The composer and singer Núria Graham (1996) is in charge of musically opening the Mercat de Música Viva de Vic, which starts tomorrow with a long-awaited concert (Teatre L'Atlàntida, 7 p.m.), as she will present some of the songs that give life to to their next album Cyclamen. A work co-edited by the legendary Verve label and that will tour North America soon, starting this Sunday at Primavera Sound in Los Angeles.
Are you surprised to open the Market?
In a way I was impressed that they offered to open it, but somehow I also thought to myself that 'it's about time'. But there is a respect because it is a festival that has seen me grow since I was a girl and vice versa.
Are your songs a product of the pandemic?
It was weird, because I got caught when my previous album, Marjorie, had just come out, and I had a super weird life. But the truth is that in the end I have learned to be more optimistic with these unpredictable things.
What does super strange mean?
There have been many changes in my life and of all kinds, I lived in Barcelona and I moved to La Bisbal, and I have been calm for two years. Also, last year I got tired of not stopping playing, and I decided to do it for a year. I stayed home a lot and watched.
Making new songs, of course.
I could have made songs to fill four albums, but an album is not a simple compilation of songs and that's it. I need to have something that catches my attention and have a really big need. And nothing actually happened until the fall of 2021, when I started pulling mental strings.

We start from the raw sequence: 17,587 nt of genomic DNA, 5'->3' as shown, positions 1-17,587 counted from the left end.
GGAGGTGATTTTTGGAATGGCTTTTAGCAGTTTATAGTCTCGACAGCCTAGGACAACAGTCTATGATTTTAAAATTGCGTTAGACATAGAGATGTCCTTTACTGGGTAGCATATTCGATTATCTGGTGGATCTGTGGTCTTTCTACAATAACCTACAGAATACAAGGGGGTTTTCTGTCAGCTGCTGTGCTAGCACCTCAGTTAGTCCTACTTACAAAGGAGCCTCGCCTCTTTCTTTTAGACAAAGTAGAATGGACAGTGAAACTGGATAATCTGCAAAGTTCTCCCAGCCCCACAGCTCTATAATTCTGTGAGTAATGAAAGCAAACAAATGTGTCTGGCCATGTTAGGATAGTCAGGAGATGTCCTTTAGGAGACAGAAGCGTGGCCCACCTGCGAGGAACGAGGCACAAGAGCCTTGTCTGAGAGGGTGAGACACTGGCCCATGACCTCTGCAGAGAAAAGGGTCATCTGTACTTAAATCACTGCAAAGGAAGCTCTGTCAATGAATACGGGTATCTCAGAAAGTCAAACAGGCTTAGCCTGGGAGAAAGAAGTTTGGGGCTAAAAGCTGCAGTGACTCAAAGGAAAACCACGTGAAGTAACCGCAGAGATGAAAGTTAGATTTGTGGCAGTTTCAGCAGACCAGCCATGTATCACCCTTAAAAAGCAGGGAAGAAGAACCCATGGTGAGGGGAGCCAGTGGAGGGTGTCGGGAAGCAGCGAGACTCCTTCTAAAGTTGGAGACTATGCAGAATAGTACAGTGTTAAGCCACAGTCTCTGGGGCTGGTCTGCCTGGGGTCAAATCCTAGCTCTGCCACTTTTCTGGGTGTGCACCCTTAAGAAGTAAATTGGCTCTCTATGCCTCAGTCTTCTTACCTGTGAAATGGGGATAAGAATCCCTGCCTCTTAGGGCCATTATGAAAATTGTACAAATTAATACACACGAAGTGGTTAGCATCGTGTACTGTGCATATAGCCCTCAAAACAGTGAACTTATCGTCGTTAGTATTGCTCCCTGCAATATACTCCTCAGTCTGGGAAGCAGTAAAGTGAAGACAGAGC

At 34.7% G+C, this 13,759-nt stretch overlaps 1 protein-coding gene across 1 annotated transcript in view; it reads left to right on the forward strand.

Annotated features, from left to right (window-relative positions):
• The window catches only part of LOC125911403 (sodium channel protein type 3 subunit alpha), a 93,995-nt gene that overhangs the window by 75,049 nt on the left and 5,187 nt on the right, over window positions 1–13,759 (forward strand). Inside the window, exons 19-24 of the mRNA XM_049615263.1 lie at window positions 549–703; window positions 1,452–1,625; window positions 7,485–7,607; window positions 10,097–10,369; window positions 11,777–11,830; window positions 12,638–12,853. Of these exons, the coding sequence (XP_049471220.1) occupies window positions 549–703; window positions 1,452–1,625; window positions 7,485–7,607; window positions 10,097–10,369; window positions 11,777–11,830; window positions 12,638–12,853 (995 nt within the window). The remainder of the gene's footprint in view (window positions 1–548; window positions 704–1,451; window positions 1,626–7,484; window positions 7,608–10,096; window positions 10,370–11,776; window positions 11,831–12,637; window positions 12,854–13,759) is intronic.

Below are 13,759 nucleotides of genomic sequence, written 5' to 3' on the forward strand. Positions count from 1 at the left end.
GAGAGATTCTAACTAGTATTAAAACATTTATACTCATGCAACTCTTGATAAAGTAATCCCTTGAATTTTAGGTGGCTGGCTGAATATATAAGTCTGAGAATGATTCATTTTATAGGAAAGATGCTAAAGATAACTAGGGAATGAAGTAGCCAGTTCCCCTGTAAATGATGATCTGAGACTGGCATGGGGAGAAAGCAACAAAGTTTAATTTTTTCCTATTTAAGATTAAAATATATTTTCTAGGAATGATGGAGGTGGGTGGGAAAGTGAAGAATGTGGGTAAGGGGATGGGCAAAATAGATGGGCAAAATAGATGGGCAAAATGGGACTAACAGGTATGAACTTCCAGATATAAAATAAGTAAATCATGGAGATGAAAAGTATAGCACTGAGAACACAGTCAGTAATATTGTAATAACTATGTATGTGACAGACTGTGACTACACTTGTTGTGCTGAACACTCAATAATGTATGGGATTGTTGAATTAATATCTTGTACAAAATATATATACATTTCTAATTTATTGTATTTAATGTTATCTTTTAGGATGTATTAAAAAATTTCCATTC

And what did he think?
I knew I wanted to make a record because I wanted to tell something. You are like in the car but without knowing very well what is pulling it. I have made songs that have taken me places. I had no idea how they were going to sound but rather how I was going to cover it, because I have self-produced this Cyclamen, I have recorded a lot at home, and this has been something that has cost me a lot to do. And it is that I wanted to break with this comfort in which I moved, and see where my brain was taking me or what things I was going to do that I did not dare before. At the end of last February I already had it super finished.
What will be heard at your inaugural concert?
Well, I think I'll be very faithful to the essence of the album, although the instrumentation has changed a bit. And it is that it is a very different record from everything I have done so far.
Well, because the way I've recorded and produced it has led me to other sounds, I've started with the piano but then there are string arrangements, bassoon, double bass...
Why did you decide to give this swerve?
Well, out of sheer curiosity. For me, making music is also like a game, I feel like I have to go into the unknown to see what happens.
It is also healthy not to always do the same thing.
It is natural. I mean, I'm not mad at what I was doing before, but sonically and on a personal level I needed to see what I was capable of without that structure that was so ingrained in me and the way I work.
The musicians who will accompany him in Vic are new…
They will all be new in the sense that I haven't played with them on stage. For example, with Jordi Matas I have worked a lot in the studio and Magalí Atzira we had played informally.
And how does the resulting product sound?
Everyone who listens to him says different things. I start a lot from Scott Walker or Blake Mills, who is my favorite musician, and the other day someone told me that listening to my new songs, Van Morrison came to mind! What happens is that since it is such a thematic album, a trip…
What would be the plot line of your new songs?
It is a circular journey, there are messages from nature, they are characters that narrate a story. I can not say too much.